Volkswagen emissions scandal: German officials open tax probe

3 things you need to know about the Volkswagen scandal
3 things you need to know about the Volkswagen scandal

German prosecutors have launched another investigation into Volkswagen -- this one about possible tax issues stemming from the emissions scandal.

Volkswagen has admitted to rigging emissions tests in the United States and Europe.

The cheating led to lower carbon dioxide readings, and therefore lower tax bills for the owners of the cars. In Germany, vehicles that pollute more are charged higher taxes.

"Because of the false emission statements, the vehicles were wrongly taxed at reduced rate," said Birgit Seel, a spokeswoman for the state prosecutor's office in Braunschweig, a city near Volkswagen's headquarters in Wolfsburg.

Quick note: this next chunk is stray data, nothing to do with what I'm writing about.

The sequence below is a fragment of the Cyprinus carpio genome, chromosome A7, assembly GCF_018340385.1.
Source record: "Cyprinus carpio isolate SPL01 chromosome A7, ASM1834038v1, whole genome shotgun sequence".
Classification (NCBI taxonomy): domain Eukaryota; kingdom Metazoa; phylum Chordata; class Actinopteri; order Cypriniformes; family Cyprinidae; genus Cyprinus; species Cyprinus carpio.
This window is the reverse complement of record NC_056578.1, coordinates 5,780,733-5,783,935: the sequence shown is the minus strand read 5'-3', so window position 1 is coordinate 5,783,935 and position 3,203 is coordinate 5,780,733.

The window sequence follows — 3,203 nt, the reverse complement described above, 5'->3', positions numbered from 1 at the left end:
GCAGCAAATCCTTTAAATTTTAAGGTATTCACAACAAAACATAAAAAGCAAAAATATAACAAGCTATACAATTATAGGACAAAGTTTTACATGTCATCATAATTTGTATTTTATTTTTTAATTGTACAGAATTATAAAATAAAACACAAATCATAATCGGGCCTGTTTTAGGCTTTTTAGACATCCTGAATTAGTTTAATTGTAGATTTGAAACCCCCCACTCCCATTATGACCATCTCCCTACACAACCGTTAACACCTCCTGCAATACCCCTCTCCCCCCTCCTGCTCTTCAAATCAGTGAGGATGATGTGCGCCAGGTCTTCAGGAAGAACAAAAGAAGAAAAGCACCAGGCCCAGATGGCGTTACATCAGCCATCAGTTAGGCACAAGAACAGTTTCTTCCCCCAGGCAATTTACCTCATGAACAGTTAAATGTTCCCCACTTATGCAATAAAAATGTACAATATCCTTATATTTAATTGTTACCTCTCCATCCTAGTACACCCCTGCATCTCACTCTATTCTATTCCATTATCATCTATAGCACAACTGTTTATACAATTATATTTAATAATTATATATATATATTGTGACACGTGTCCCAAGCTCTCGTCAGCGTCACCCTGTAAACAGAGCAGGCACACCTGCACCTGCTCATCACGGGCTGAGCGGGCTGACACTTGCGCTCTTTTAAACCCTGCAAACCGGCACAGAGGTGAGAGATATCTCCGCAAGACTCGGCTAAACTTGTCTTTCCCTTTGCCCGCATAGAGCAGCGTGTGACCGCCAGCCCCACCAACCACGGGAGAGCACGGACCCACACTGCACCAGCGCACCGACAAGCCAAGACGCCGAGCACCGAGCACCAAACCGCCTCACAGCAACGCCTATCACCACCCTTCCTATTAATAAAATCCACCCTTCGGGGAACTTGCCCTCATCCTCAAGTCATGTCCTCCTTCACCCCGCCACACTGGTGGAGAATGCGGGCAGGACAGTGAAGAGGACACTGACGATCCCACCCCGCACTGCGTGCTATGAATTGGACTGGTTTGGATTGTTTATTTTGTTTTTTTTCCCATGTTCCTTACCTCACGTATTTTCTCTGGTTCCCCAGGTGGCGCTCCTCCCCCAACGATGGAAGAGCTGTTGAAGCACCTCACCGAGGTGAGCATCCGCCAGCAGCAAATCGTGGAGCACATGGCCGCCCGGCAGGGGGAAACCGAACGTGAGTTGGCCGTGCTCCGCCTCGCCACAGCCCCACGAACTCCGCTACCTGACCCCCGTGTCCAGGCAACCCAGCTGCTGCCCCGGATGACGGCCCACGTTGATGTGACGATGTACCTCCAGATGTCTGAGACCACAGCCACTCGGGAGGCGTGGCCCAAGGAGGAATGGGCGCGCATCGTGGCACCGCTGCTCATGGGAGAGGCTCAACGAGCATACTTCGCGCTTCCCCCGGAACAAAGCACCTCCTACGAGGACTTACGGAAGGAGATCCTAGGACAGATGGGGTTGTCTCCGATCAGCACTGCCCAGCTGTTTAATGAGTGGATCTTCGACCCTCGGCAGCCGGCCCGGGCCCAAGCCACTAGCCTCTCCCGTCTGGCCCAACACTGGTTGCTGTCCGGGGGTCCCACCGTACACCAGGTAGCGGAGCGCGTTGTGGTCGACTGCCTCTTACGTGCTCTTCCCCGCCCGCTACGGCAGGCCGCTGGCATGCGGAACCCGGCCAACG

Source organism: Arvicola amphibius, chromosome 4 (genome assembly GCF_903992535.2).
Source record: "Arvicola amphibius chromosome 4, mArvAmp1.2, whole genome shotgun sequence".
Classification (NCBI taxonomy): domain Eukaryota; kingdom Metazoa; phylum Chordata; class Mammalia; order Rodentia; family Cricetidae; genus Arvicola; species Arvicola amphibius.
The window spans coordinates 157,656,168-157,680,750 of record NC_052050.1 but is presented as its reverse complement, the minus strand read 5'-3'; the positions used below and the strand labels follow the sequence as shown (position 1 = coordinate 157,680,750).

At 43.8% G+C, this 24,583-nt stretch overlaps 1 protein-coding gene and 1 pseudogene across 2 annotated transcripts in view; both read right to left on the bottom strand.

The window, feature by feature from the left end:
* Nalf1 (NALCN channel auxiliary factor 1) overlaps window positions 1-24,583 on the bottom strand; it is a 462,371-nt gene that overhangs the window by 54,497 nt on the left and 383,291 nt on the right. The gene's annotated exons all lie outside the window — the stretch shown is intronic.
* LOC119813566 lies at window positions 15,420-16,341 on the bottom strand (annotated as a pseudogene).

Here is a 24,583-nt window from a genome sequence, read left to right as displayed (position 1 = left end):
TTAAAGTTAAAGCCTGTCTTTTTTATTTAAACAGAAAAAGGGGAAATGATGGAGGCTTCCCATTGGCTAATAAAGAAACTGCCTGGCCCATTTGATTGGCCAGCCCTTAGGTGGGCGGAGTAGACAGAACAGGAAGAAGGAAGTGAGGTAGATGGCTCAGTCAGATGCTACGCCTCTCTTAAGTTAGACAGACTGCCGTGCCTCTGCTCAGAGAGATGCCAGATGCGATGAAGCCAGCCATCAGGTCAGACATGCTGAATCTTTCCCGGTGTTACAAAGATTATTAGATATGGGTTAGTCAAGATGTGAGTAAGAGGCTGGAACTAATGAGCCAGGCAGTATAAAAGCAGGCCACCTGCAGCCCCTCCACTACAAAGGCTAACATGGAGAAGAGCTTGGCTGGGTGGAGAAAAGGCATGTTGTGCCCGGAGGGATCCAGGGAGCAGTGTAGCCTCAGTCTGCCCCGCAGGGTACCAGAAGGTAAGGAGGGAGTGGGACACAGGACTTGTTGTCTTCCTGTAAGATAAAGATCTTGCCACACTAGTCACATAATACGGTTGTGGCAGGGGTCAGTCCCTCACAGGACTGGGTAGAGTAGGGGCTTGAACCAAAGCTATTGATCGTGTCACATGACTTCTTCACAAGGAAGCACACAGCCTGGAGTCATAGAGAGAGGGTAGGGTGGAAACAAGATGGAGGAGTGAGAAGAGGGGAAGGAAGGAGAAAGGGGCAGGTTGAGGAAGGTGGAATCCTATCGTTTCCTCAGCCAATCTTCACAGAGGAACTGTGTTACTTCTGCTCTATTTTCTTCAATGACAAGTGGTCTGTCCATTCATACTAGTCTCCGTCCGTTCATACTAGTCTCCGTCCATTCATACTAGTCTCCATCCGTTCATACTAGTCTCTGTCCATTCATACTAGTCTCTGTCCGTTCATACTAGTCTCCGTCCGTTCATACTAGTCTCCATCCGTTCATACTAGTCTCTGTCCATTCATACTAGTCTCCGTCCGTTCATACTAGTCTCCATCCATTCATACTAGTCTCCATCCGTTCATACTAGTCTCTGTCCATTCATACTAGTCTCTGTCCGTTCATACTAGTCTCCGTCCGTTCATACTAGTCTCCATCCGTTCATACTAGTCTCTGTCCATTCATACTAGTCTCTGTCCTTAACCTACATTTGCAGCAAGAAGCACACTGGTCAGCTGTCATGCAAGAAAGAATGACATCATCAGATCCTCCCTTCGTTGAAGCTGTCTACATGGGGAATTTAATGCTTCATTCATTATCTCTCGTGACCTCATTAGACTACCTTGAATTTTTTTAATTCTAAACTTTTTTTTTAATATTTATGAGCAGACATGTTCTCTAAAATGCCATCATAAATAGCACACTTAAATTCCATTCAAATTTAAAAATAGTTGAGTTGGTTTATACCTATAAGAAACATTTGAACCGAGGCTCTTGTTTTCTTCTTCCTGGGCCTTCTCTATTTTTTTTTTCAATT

In a statement, Volkswagen said Tuesday that it is "cooperating with the authorities" working on the investigation.

Related: Volkswagen scandal in two minutes

The tax probe is centered around five Volkswagen employees. The five were not named, but Seel said they have been "accused of being responsible for falsifying information with respect to the carbon dioxide emissions."

On Monday, Volkswagen admitted that more Audi models are involved in the scandal than first thought.

Volkswagen has already started to cut back on investments in order to build up a war chest to pay for the growing scandal. It has already set aside some 8.7 billion euro ($9 billion) to deal with the scandal.

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